Are we having a Rachel Carson spring?Bill Nuttle ·
This spring brings hopeful signs of an environmental awakening.
I woke up this morning thinking about Rachel Carson. I wasn’t thinking about the author, exactly. It was more to do with the period of the early 1960s when Rachel Carson made a difference - a period of growing environmental consciousness as a prelude to taking action. Could it be that we are now in a similar period with respect to climate change? That possibility has put me in a cautiously optimistic mood.
Rachel Carson had been hovering in my peripheral vision for the last year or so. It began with my rediscovery of 'The Edge of the Sea,' her naturalist guide to the seashore along the east coast of the United States. Then, last summer marked the 50th anniversary of the publication of 'Silent Spring,' which launched the environmental movement in the early 1960s. But, what really forced her into my consciousness was my visit to the University of Maryland’s Horn Point Laboratory, where incidentally the RV Rachel Carson was at dock, to lead a discussion about the knowledge journalist Bill McKibben and his activist role in the growing international movement to combat climate change.
In 'Silent Spring,' Rachel Carson gave shape and substance to a largely unspoken unease about the impact that human activities were having on the global environment. Carson was writing during a time of unbridled optimism in industry and its promise of unlimited progress. However, it was also the height of the Cold War, and people were becoming aware of global hazards, not only from the potential use of nuclear weapons, but also from radioactive substances released into the environment by the development and testing of these weapons. Already recognized as the author of several best-selling naturalist books, Carson collected and synthesized what scientists in the early 1960s knew about how man-made chemicals used as pesticides and herbicides behaved in the environment. 'Silent Spring' issued the first warning to the general public about the hazards to nature, and to people through nature, of the promiscuous use of these chemicals. The wide-reaching environmental protection laws enacted by the United States during the early 1970s – the National Environmental Policy Act, the Clean Air Act and Clean Water Act – are a direct result of a new, environmental movement sparked by Rachel Carson’s book.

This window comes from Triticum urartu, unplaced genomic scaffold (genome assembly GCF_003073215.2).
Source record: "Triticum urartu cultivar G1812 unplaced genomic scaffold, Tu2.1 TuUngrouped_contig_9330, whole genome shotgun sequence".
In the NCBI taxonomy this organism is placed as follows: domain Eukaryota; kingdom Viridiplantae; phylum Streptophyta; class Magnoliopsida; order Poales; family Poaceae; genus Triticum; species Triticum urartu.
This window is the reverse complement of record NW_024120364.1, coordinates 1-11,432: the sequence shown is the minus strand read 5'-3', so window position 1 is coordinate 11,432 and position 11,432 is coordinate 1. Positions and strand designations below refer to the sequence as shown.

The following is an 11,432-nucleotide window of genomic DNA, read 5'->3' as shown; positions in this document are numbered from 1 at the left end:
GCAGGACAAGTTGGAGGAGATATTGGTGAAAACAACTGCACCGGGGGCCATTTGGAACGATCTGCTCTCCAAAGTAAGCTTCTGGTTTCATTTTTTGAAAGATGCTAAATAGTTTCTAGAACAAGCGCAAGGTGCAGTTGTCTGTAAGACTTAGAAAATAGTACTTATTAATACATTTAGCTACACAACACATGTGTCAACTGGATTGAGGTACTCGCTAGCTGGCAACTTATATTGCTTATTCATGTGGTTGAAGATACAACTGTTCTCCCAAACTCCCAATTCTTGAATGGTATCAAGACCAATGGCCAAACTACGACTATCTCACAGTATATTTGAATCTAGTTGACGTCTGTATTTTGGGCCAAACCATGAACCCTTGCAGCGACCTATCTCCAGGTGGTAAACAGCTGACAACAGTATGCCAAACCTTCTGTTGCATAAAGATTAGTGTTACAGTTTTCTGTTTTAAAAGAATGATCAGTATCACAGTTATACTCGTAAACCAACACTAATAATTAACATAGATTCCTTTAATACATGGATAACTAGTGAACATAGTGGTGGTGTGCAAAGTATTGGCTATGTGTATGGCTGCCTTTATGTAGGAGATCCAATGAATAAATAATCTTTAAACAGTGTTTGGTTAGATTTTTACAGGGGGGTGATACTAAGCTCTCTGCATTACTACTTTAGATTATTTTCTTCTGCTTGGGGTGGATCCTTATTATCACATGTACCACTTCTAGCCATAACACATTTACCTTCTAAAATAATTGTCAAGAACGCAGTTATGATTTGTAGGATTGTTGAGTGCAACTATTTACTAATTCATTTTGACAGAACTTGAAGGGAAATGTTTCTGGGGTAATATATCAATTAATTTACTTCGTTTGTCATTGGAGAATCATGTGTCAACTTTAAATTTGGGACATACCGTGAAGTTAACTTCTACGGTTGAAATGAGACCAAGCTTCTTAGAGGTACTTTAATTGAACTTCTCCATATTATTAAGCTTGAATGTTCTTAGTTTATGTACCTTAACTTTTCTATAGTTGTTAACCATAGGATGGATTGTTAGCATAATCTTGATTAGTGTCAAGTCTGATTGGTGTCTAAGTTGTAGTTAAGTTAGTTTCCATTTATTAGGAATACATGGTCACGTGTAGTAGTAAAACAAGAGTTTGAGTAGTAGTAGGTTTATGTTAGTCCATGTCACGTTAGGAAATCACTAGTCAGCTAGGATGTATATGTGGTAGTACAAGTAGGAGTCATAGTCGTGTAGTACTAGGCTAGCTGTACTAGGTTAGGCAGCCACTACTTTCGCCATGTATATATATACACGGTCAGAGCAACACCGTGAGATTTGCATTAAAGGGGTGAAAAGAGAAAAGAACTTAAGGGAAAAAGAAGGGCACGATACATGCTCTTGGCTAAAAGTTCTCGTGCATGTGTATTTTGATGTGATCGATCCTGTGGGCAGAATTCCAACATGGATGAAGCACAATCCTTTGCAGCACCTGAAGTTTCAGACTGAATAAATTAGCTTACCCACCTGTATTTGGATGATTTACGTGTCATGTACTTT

Bill McKibben’s work as a knowledge journalist is inspired by Rachel Carson’s example. Like Carson, McKibben was an established author in 1989 when he published 'The End of Nature,' which is regarded as the first book about the science of global warming written for the general public. McKibben and Carson also share a tendency to introversion often found in writers. However, where Carson could not participate in the environmental movement set in motion by 'Silent Spring,' McKibben and his audience are heirs to that movement, and this compels McKibben to move beyond journalism and assume the role of activist.
Different times call for different strategies. McKibben launched the 350.org campaign in 2008 (the number 350 ppm refers to the concentration of carbon dioxide in the atmosphere considered safe from the point of view of climate change; that concentration rose past 400 ppm at the beginning of last month). So far, McKibben has stayed clear of the debate over whether the vast majority of climate scientists are correct in predicting dire consequences unless energy companies reduce the burning of fossil fuels quickly and soon. Instead, McKibben’s 350.org campaign focuses on identifying opportunities for people to make that happen, such as launching campaigns to convince universities to divest fossil fuel companies from their investment portfolios.
Bill McKibben’s effectiveness in awakening the public to action on climate change owes as much to his mastery of web-based niche media for getting his message out as to his command of the facts. McKibben understands well that tweets and blog posts won’t solve the climate crisis. That’s why he takes every opportunity to encourage people to act, get up from their seats and out into the streets. What a great idea for a spring day.